How driverless cars are going to change cities
As the arrival of driverless cars gets closer, cities are scrambling to get ready. And for good reason: The driverless car promises to reshape the urban landscape as we know it.
Little wonder, then, that the potential changes are creating excitement—and fear—among city planners. As they host test fleets of robot vehicles and figure out how to rework ordinances to prepare for the autonomous future, they’re imagining what life is going to be like when the streets are filled with cars that can largely think for themselves.
Some see an opportunity to create on-demand public transit that gets people where they’re going faster and reaches more of the population. Or open up streets for more green space and greater walkability. Or redirect traffic to make it easier to hold functions like farmers markets.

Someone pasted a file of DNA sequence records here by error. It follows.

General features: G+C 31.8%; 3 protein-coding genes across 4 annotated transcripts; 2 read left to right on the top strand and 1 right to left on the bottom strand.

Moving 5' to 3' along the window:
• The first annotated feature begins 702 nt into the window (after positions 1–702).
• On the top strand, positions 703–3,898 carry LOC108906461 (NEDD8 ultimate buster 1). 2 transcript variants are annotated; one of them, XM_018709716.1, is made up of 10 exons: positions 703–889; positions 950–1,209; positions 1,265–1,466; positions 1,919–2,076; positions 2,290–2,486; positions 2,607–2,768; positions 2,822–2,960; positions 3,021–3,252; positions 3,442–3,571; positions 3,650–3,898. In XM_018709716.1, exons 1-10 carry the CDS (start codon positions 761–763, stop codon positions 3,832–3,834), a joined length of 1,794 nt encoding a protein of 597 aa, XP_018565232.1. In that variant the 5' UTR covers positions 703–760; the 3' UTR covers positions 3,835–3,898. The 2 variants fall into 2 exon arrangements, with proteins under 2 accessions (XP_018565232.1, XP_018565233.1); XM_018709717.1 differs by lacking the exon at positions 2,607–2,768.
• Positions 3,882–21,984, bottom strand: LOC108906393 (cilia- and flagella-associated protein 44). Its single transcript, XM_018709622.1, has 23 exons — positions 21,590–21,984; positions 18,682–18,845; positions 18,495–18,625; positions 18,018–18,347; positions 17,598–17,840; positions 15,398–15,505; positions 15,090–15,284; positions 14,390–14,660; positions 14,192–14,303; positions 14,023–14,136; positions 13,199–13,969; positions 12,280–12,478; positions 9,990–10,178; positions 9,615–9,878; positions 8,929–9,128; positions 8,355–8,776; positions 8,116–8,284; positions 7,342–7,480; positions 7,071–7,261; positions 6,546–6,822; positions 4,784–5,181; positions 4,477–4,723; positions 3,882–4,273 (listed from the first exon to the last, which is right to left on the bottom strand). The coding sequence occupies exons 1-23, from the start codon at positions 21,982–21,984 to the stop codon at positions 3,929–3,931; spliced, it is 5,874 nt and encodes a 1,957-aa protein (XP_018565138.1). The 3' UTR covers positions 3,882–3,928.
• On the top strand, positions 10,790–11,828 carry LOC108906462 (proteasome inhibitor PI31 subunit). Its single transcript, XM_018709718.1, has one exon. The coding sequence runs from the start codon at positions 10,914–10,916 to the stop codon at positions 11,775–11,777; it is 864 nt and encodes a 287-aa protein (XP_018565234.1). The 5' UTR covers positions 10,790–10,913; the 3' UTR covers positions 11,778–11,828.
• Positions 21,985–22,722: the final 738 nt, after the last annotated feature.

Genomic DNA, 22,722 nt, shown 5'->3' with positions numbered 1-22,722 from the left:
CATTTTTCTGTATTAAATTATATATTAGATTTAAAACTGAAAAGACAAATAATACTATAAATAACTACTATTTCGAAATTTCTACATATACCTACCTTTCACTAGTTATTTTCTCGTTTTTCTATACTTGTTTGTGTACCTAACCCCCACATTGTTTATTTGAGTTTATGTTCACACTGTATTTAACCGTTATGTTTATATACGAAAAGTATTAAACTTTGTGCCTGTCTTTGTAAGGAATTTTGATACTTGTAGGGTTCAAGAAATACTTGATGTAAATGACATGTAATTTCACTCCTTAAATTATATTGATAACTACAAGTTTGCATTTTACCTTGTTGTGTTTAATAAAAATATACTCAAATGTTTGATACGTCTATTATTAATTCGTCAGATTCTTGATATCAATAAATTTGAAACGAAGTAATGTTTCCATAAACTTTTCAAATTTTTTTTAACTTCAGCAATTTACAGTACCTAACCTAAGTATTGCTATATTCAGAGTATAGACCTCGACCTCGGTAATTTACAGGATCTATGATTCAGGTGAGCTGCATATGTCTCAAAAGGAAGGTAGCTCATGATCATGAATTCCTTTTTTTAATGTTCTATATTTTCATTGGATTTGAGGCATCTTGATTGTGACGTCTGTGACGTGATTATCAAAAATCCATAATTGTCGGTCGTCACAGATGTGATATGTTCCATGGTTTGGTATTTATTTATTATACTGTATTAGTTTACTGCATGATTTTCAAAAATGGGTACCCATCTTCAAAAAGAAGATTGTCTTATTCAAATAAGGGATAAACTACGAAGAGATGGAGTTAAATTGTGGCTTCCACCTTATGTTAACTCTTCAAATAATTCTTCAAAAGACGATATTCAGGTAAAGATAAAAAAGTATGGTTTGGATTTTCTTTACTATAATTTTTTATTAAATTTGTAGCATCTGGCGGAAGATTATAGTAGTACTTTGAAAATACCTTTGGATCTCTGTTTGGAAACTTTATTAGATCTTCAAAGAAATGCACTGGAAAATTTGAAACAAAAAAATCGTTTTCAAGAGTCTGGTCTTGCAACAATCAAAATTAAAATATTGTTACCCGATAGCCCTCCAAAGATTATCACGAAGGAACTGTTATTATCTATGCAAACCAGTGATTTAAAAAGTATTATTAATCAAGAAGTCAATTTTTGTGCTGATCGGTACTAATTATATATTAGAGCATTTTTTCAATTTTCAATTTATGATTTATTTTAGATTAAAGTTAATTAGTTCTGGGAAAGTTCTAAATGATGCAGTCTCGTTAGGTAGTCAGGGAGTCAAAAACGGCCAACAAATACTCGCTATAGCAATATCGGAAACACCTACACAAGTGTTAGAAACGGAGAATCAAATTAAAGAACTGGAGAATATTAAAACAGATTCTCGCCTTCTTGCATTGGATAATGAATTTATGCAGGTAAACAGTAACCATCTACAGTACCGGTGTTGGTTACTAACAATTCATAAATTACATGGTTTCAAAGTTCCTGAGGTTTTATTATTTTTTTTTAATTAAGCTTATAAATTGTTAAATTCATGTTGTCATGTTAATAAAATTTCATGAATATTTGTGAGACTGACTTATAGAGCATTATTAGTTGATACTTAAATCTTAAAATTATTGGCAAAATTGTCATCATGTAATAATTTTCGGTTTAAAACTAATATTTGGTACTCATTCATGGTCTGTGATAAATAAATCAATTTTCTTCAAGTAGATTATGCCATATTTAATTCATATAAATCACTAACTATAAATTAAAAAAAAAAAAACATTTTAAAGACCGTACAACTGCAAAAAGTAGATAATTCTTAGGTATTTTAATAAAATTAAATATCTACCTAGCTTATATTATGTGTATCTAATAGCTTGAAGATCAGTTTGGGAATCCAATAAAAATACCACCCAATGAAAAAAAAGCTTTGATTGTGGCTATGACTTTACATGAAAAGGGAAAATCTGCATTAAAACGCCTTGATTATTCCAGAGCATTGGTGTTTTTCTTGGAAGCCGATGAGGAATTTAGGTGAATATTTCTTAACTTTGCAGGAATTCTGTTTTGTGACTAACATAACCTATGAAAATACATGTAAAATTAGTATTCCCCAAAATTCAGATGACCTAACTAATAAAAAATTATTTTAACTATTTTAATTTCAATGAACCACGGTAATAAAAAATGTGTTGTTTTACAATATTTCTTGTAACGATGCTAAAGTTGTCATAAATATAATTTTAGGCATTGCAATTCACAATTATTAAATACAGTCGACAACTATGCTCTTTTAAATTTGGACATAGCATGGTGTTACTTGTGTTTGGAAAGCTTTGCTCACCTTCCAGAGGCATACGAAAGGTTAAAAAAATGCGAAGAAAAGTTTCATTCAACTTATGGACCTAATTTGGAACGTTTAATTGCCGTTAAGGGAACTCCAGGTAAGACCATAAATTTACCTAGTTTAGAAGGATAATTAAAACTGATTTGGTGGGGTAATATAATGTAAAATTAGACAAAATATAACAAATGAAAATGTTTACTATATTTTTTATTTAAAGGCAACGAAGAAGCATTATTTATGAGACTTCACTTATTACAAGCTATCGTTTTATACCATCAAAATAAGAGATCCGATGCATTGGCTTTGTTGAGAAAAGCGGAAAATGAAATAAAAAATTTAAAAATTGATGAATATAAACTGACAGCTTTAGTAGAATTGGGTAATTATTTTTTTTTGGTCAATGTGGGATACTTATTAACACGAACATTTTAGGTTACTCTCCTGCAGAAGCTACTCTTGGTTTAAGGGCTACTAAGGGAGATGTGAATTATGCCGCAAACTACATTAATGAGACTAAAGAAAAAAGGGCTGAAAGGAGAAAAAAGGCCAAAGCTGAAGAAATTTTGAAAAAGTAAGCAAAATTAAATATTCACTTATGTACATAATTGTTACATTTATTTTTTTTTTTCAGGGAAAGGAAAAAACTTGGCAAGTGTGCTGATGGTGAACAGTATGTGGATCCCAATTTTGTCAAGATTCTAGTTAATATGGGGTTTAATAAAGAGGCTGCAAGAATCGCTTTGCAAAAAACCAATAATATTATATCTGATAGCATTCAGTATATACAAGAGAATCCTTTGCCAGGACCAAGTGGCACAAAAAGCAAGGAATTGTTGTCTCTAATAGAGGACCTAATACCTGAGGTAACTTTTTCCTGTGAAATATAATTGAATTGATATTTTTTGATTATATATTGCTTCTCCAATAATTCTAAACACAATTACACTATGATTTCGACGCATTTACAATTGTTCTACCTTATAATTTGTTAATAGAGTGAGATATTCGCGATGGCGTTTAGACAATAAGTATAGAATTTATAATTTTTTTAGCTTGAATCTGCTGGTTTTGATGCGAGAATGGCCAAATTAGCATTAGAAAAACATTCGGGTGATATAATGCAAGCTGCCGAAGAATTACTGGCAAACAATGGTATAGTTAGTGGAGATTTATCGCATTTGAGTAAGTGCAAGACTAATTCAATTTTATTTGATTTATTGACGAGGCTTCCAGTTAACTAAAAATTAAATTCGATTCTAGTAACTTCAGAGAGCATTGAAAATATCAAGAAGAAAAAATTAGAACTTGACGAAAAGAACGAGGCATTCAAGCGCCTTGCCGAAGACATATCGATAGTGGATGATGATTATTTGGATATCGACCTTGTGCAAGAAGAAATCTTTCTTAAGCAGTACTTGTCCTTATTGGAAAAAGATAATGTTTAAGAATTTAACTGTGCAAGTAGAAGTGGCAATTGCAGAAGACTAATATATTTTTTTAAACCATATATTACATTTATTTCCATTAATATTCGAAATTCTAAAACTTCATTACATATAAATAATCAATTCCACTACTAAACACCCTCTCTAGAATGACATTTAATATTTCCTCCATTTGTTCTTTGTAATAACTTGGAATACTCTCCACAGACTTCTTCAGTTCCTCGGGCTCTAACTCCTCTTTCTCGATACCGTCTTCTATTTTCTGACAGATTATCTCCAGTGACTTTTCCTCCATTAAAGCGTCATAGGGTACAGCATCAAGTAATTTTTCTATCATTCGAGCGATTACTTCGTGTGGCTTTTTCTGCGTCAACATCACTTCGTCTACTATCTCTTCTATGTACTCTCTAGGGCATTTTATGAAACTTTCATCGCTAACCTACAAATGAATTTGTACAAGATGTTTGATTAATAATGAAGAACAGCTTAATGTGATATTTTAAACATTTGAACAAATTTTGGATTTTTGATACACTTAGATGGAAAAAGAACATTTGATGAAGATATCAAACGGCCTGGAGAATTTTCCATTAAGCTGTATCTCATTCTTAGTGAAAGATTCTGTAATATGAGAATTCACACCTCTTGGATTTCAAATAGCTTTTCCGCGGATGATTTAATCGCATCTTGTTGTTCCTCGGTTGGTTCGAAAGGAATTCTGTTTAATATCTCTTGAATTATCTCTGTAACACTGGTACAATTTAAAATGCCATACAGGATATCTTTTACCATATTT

But, even as they acknowledge the promise, others see possible problems. They warn that robot cars could encourage greater urban sprawl and cut into funding for public transit, widening the divide between the haves and have-nots. And driverless cars won’t be replacing all human-driven cars overnight, meaning an awkward mix of robots and humans sharing roadways.
Whatever the future holds, it will very likely be arriving soon.